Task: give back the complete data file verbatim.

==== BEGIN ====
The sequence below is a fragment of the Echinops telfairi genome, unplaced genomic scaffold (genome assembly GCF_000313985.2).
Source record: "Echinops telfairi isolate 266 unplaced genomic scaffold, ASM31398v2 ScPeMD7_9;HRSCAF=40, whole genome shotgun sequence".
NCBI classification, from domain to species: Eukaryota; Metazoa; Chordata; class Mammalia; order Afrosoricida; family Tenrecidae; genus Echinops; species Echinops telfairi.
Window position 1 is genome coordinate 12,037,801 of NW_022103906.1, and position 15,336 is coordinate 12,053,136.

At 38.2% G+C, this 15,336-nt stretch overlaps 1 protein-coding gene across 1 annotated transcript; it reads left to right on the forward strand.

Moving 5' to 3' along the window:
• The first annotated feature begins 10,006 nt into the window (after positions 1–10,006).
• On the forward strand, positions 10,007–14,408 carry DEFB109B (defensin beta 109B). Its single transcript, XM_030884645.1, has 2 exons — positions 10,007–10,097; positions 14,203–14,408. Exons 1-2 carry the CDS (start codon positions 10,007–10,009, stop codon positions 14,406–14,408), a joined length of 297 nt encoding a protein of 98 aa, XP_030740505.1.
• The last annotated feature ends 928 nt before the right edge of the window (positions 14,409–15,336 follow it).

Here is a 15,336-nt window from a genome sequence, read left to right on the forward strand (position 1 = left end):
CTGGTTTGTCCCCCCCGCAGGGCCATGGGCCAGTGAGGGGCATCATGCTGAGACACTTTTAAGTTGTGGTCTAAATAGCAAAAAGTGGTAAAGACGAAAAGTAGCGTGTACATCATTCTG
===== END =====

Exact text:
The sequence below is a fragment of the Echinops telfairi genome, unplaced genomic scaffold (genome assembly GCF_000313985.2).
Source record: "Echinops telfairi isolate 266 unplaced genomic scaffold, ASM31398v2 ScPeMD7_9;HRSCAF=40, whole genome shotgun sequence".
NCBI classification, from domain to species: Eukaryota; Metazoa; Chordata; class Mammalia; order Afrosoricida; family Tenrecidae; genus Echinops; species Echinops telfairi.
Window position 1 is genome coordinate 12,037,801 of NW_022103906.1, and position 15,336 is coordinate 12,053,136.

At 38.2% G+C, this 15,336-nt stretch overlaps 1 protein-coding gene across 1 annotated transcript; it reads left to right on the forward strand.

Moving 5' to 3' along the window:
• The first annotated feature begins 10,006 nt into the window (after positions 1–10,006).
• On the forward strand, positions 10,007–14,408 carry DEFB109B (defensin beta 109B). Its single transcript, XM_030884645.1, has 2 exons — positions 10,007–10,097; positions 14,203–14,408. Exons 1-2 carry the CDS (start codon positions 10,007–10,009, stop codon positions 14,406–14,408), a joined length of 297 nt encoding a protein of 98 aa, XP_030740505.1.
• The last annotated feature ends 928 nt before the right edge of the window (positions 14,409–15,336 follow it).

Here is a 15,336-nt window from a genome sequence, read left to right on the forward strand (position 1 = left end):
CTGGTTTGTCCCCCCCGCAGGGCCATGGGCCAGTGAGGGGCATCATGCTGAGACACTTTTAAGTTGTGGTCTAAATAGCAAAAAGTGGTAAAGACGAAAAGTAGCGTGTACATCATTCTG